“The roadster glided through traffic as easily, gracefully as a fish swimming downstream, the first lights of evening sliding backward over the long, gray hood.”
~ Winifred Van Duzer, The Good Bad Girl (1926)
The website, Trip Savvy, offers ten tips for driving in New York City. Number one:
“Don’t drive in New York City.”
It’s simple logic, the site asserts, since “driving your own car around New York City rarely makes sense.”
At one point though, driving a car in Manhattan not only made sense; it meant “freedom,” that tried and true American ideal.
In Winifred Van Duzer’s excellent 1926 novel, The Good Bad Girl, 19-year old Mimsi comes to New York City from the small town of Tranquility. She wants to be an artist, but winds up subject to the great city’s ebbs and flows of fortune, heartbreak, and danger.
(A couple of cads haunt the narrative, making Mimsi miserable).
At one point, Mimsi is taken under the wing of a wealthy man who offers her sole use of his Washington Square home (yes, home) and his “roadster,” which is conveniently stored in a nearby garage just around the corner.
|Mimsi’s Haunts: View of Washington Square arch, 1920.|
All alone in the city, save for her white collie, Luck, a depressed Mimsi takes to sleeping during the day and driving through the city at night. She retrieves the great roadster from the garage and drives north through Manhattan at nightime.
Here, she finds herself again.
“Mimsi felt the heart-throb of the engine on the wheel under her palms and thrilled to the sure knowledge of power. Luck curled up on the seat beside her; she settled back. ‘This is freedom,’ she chattered to the dog. ‘This is freedom, Lucky, dearest!’
Mimsi, is that you? And your 1926 roadster?
Driving all night, Mimsi re-discovers her strength. She drives around the city and beyond its limits, night after night, racing along country roads and through towns that sleep in the darkness.
“On and on, sweeping through other little towns, along Main streets where drug-store windows blazed red and blue all night and the white steeples of white churches threw long shadows.
Past clever little houses where people lived. Contented people . . . A long stretch of road would unwind like a satin ribbon.”
Mimsi finds freedom behind the wheel. She finally “conquers” the city by getting into the roadster and driving. This is just one aspect of Van Duzer’s novel that provides a glimpse into popular attitudes concerning cars in the 1920s, and the ease of their use in Manhattan!
Indeed, Katherine Hepburn recalled her early days in New York in the late 1920, early 1930s.”I had the use of a car,” she wrote. “You could park almost anywhere in those days.” (Me: Stories of My Life, 87.)
NYC, 1934. Hepburn on Foot, by choice. She could drive (and park) anywhere!
New Yorkers were early adopters of the auto. In 1900, there were an estimated 8,000 cars in the entire U.S, and nearly a third of those were owned by New Yorkers.
Early Adopters in the Easter Parade, NYC. Autos on Display.
“They raced them at City Hall Park and built getaway roads. William K. Vanderbilt II, a great-grandson of the railroad magnate Cornelius Vanderbilt, built a parkway on Long Island,” observes Donald Albrecht, curator of architecture and design at the Museum of the City of New York and a co-curator of the 2010 exhibit. “Cars, Culture and the City,”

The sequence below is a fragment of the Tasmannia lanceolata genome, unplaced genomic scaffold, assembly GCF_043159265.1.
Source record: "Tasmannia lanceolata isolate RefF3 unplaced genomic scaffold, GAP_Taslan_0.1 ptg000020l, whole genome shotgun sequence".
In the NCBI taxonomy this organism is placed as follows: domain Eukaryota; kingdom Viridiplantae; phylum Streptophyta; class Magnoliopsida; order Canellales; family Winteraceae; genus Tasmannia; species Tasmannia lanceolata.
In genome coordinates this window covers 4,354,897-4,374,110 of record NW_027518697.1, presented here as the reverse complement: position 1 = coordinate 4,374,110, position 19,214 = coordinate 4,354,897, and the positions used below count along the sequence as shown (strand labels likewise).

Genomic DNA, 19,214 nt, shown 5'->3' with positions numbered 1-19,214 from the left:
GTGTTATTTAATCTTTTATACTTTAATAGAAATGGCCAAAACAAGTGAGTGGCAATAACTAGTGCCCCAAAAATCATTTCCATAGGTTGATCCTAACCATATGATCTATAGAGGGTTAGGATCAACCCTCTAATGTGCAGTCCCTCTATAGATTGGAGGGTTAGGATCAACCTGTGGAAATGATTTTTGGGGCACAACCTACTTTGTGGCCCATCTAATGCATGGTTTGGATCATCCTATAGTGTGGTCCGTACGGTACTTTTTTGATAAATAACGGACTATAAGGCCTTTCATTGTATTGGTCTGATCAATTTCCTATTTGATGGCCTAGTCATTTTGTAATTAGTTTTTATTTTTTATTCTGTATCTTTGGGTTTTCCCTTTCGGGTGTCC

Side Street: Hey, look! There’s a space! 1920s parking in NYC.
Those who did not own their own cars could still enjoy traveling through the city by car. Hailing hired cars (electric), which were charged at facilities around the city, was commonplace.
New York City of the Future? Charging Stations for Cars, 1920s
“The old resident of the city has become accustomed so gradually to the presence of the electric hansom and electric brougham on the streets of the metropolis that he gives no more thought to them than to the horse-drawn cabs and hacks, and the visitor accepts them as one of the many features of life in Manhattan that make it different from existence in his home city, and, while he finds it convenient and expeditious to order an electric carriage by telephone and be whisked rapidly from his hotel down to Wall street or to the railroad station or steamship pier, he has no idea of the extent of the service and the magnitude of the plants required for its conduct.”
Henry W. Perry, “Automobiles for Everyone in New York,” Automotive Industries, June 7, 1906.
Map of charging stations for electric cars, NYC, 1923.
As the city’s population opted more and more for the personal freedom of owning a car, the ease of driving in Manhattan came under threat. And by the late 1920s, as more and more cars appeared on the city’s streets, residents became concerned with a new, modern problem: traffic. Construction was soon underway to try to address the problem.
The Holland Tunnel opened in 1927, the same year construction began on the West Side Highway. By 1929, the Triborough Bridge was under construction. (Get a glimpse of the city streets in The New Yorker’sfilm of “side by side” driving in NYC, 1930s and today.)
Holland Tunnel Opening Day, 1927.
Soon even automobiles had places to rest in the city when not in use. The “hotel for auto” (also called an “Auto Inn”) made its appearance. You can read more about those here.
The ease of driving in New York would, of course, gradually disappear, going the way of the hired hansom electrics. Still, in so many novels, memoirs, and films of those early days, the “freedom” of driving in New York evokes something so chic, so cool, and so downright “New York.” Many a film scene centers around the characters’ ability to pull up in front of their destination and go on with their business with little concern for that modern-day and agonizing challenge: finding a parking spot. (See the opening scene of Noah Baumbach’s The Meyerowitz Stories: New and Selected for a pitch-perfect portrayal of the parking spot challenge in New York.)
~ Jenny Thompson
Those were the days!